Five decades of trade under GATT
Resulted in policies that
Increased global trade
While tariffs did fade
And taught us the term, technocrat
Then followed the WTO
And new rules that they did bestow
The Chinese then joined
(And some say purloined)
Much IP which helped them to grow
But in the past year attitudes
Have shifted to much darker moods
So trade growth is slowing
As nations are showing
A willingness to stir up feuds
It seemed that half the stories in the press today were regarding trade issues around the world, notably the ongoing US-China trade talks, but also the struggle for the EU and China to put together a communique after a locally hyped trade summit between the two. Shockingly the EU is also unhappy with Chinese IP theft and their subsidies for state-owned companies that compete with European companies. Who would have thunk it? But in their ongoing efforts to maintain the overall world trade order, they found some things on which they could agree in order to prevent the meeting from becoming a complete fiasco.
In addition, today we hear from the IMF with their latest global economic updates that are widely touted to have an even more pessimistic view than the last one which, if you recall, produced substantial downgrades in economic growth forecasts. IMF Managing Director Christine LaGarde has been quite vocal lately about how all the trade spats are slowing global growth and she continues to exhort everyone to simply get back to the old ways. Alas, the trade toothpaste is out of the tube and there is no putting it back. It will likely be several more years before new deals are inked and the new trading framework fleshed out. In the meantime, expect to see periodic, if not frequent, discussions on the benefits of free trade and the good old days.
The question remains, however, if the good old days was really ‘free’ trade. Arguably, the fact that there are now so many ongoing trade issues globally is indicative of the fact that, perhaps, freedom was in the eye of the beholder. And those voters who saw their jobs disappear due to the ‘benefits’ of free trade, have clearly become a lot more vocal. Like virtually everything else in life, the case can be made that trade sentiment is cyclical, and there is a strong argument that we have seen peak trade for this cycle. The reason this matters for the FX market is that restrictions on trade will result in changing fortunes for economies and changing flows in currencies. It is still far too early to ascertain the direct impact on many currencies, although given the increasing probability that this will reduce risk appetite, it would be fair to assume the yen and dollar will be beneficiaries over time.
The Brexit saga, meanwhile, continues to rush toward the new deadline this Friday without any resolution in sight. Not surprisingly, trade plays a big role in this process, as the ability to negotiate new trade deals for the UK was a key selling point in the vote to leave. While PM May’s minions continue to have discussions with Labour to find some kind of compromise, they have thus far come up short. At the same time May is heading to Brussels to meet with Frau Merkel and Monsieur Macron in an effort to find some support for her request for another extension to June 30. At the same time, the Euroskeptics in her Tory party back home are trying to figure out how to oust her from Number 10 Downing Street, although, like the Brexit process, they have been unable to arrive at a coherent solution. With all this drama ongoing, and the emergency EU summit scheduled for tomorrow, the pound continues to hover around the 1.30 level. The one notable thing about the pound has been the reduction in market liquidity as fewer and fewer traders are willing to run positions with the potential for a bombshell announcement at any time. And seriously, who can blame them? The situation remains the same here where clarity in either direction will result in a sharp movement, but until then, flat is the best way to be!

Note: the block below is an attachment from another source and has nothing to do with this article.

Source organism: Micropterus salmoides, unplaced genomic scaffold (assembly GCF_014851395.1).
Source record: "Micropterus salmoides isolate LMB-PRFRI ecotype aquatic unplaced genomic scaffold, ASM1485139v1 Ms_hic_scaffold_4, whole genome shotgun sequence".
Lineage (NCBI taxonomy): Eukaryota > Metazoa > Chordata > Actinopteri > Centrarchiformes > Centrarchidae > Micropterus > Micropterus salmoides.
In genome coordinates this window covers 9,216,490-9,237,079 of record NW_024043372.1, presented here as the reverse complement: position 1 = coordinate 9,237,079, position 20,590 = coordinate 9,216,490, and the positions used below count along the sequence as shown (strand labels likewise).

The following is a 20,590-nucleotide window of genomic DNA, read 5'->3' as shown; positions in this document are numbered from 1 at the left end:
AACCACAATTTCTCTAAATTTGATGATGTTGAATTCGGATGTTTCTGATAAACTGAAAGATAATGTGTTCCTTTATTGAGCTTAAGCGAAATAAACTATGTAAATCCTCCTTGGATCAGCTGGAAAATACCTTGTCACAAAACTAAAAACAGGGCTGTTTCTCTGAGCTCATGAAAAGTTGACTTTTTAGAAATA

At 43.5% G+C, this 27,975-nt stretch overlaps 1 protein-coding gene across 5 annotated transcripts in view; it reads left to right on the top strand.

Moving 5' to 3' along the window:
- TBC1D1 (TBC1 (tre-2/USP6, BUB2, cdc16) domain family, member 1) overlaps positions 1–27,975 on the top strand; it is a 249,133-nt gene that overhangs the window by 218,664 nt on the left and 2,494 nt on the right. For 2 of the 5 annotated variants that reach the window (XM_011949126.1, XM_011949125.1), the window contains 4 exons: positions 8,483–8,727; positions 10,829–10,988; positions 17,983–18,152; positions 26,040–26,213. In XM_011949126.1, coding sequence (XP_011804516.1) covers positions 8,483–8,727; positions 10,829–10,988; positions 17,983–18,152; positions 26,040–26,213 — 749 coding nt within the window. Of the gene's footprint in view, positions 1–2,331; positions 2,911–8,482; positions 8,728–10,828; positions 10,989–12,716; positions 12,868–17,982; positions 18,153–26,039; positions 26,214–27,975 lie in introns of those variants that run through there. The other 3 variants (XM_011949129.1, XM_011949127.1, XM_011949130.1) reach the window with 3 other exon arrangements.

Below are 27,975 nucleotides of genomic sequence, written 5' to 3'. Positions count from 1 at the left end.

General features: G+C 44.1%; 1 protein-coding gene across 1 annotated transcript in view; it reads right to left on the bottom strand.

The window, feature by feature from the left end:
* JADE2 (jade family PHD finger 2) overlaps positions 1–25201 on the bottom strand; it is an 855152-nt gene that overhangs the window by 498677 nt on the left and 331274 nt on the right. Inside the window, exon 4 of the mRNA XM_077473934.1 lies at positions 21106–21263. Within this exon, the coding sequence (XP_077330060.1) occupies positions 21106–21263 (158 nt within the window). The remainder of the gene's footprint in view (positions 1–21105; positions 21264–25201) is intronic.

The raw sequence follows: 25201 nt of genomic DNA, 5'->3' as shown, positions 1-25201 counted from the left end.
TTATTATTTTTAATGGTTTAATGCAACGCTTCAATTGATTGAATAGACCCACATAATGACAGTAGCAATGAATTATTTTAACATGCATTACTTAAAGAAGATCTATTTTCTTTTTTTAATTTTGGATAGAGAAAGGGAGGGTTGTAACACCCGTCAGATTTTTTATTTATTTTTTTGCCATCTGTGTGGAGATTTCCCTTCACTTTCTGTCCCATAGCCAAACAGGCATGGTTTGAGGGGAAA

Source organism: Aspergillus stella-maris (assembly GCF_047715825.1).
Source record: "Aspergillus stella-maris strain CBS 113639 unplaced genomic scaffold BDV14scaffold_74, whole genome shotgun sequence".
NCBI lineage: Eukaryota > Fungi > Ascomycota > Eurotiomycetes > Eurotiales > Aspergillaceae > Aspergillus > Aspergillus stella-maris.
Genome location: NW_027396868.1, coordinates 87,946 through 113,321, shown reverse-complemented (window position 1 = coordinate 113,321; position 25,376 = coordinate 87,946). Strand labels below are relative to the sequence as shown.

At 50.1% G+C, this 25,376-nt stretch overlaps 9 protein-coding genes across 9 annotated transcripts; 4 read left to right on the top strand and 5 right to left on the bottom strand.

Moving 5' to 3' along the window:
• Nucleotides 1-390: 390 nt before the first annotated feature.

Overall the dollar is under modest pressure this morning (EUR +0.15%, JPY +0.15%, CAD +0.2%), and in truth was in similar shape yesterday. The thing is, the magnitude of the movement has been so limited, I am reluctant to give it any credence with regard to a trend. In fact, since the dollar’s rally peaked last summer, we have been essentially trendless. I expect that this will remain the case until one of the big stories we have been following; trade, Brexit or central banking, has a more distinctive outcome than the ongoing uncertainty we have seen lately. Well, I guess that’s not completely correct, the central bank story has been one of universal dovishness, but the result is that no currency benefits at the expense of any other.
Turning to the data this week, prices are the focus with CPI tomorrow, and we also see the FOMC Minutes and hear from the ECB. And boy, do we have a lot of Fed speakers this week!
|Today||NFIB Small Biz Optimism||101.8 (released)|
|JOLTs Job Report||7.55M|
|Wednesday||CPI||0.3% (1.8% Y/Y)|
|-ex food & energy||0.2% (2.1% Y/Y)|
|Thursday||ECB Rate Decision||-0.4% (unchanged)|
|PPI||0.3% (1.9% Y/Y)|
|-ex food & energy||0.2% (2.4% Y/Y)|
We have nine Fed speeches including Chairman Powell three separate times although there is absolutely no indication that any views are changing within the Mariner Eccles Building. However, with the increasing drumbeat of pressure from the White House for the Fed to ease policy further and restart QE, it will be very interesting to see how Powell responds. While early indications were that he seemed impervious to that pressure, these days, that doesn’t seem to be the case.
Ultimately, there is no reason to believe that the FX market, or frankly any market, is going to see much movement today given the lack of new catalysts. As I wrote above, we need a resolution to shake things up, and right now, those are in short supply.